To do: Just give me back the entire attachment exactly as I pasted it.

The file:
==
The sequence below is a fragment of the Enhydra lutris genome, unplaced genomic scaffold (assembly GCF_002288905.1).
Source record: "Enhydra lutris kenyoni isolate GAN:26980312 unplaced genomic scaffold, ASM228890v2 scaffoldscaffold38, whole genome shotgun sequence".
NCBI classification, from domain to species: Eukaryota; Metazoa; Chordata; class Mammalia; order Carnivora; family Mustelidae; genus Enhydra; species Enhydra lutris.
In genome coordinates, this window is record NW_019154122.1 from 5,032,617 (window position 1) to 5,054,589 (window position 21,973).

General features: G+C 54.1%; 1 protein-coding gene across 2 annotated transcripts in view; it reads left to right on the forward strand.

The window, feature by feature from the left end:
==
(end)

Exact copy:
The sequence below is a fragment of the Enhydra lutris genome, unplaced genomic scaffold (assembly GCF_002288905.1).
Source record: "Enhydra lutris kenyoni isolate GAN:26980312 unplaced genomic scaffold, ASM228890v2 scaffoldscaffold38, whole genome shotgun sequence".
NCBI classification, from domain to species: Eukaryota; Metazoa; Chordata; class Mammalia; order Carnivora; family Mustelidae; genus Enhydra; species Enhydra lutris.
In genome coordinates, this window is record NW_019154122.1 from 5,032,617 (window position 1) to 5,054,589 (window position 21,973).

General features: G+C 54.1%; 1 protein-coding gene across 2 annotated transcripts in view; it reads left to right on the forward strand.

The window, feature by feature from the left end: